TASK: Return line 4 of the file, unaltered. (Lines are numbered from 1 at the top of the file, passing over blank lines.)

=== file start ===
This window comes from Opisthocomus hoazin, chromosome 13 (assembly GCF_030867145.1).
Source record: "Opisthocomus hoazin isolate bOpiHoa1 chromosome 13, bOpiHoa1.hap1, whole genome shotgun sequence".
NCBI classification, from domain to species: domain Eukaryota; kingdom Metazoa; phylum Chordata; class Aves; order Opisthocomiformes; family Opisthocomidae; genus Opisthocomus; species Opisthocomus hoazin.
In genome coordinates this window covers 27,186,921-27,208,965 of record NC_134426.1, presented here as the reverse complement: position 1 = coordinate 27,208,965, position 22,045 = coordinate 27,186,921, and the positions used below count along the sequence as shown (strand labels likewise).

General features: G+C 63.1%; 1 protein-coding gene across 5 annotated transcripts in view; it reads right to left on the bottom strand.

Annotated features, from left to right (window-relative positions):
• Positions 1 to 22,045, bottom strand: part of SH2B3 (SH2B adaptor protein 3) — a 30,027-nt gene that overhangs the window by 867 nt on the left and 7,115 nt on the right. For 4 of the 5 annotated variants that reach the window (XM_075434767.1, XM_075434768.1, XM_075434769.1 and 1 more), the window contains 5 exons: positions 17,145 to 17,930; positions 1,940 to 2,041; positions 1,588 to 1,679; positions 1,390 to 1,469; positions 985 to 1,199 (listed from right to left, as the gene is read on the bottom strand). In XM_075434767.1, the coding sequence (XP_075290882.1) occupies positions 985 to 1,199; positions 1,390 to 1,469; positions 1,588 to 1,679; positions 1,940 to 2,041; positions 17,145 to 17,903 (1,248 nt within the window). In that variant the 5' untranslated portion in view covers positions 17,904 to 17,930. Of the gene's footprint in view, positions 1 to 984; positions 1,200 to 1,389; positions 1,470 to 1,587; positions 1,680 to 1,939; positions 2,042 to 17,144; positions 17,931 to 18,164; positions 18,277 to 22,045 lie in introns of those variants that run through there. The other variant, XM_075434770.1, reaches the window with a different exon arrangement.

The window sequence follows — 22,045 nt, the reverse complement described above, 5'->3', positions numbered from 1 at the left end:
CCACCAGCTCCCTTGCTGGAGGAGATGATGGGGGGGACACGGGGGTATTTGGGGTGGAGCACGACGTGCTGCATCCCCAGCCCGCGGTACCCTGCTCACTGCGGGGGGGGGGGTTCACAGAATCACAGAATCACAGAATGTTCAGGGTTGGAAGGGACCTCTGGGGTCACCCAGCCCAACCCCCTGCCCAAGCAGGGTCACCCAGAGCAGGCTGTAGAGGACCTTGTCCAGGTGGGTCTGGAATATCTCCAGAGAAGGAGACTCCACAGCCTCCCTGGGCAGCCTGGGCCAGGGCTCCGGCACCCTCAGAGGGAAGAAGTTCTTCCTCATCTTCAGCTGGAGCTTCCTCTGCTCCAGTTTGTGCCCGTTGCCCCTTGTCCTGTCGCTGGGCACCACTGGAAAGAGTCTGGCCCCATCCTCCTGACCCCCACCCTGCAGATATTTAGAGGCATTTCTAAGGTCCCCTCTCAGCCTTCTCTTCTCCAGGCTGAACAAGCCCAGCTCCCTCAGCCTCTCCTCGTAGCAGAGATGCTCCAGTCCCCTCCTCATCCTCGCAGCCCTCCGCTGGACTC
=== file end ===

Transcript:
In genome coordinates this window covers 27,186,921-27,208,965 of record NC_134426.1, presented here as the reverse complement: position 1 = coordinate 27,208,965, position 22,045 = coordinate 27,186,921, and the positions used below count along the sequence as shown (strand labels likewise).